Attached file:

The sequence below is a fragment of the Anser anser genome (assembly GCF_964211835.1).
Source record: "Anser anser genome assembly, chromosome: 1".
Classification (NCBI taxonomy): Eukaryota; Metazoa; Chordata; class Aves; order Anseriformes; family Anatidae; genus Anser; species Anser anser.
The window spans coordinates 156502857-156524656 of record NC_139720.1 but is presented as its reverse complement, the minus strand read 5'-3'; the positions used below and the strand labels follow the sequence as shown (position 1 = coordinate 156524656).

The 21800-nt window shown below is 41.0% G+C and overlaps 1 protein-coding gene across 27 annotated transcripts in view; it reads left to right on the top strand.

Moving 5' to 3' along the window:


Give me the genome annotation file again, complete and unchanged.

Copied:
The sequence below is a fragment of the Anser anser genome (assembly GCF_964211835.1).
Source record: "Anser anser genome assembly, chromosome: 1".
Classification (NCBI taxonomy): Eukaryota; Metazoa; Chordata; class Aves; order Anseriformes; family Anatidae; genus Anser; species Anser anser.
The window spans coordinates 156502857-156524656 of record NC_139720.1 but is presented as its reverse complement, the minus strand read 5'-3'; the positions used below and the strand labels follow the sequence as shown (position 1 = coordinate 156524656).

The 21800-nt window shown below is 41.0% G+C and overlaps 1 protein-coding gene across 27 annotated transcripts in view; it reads left to right on the top strand.

Moving 5' to 3' along the window: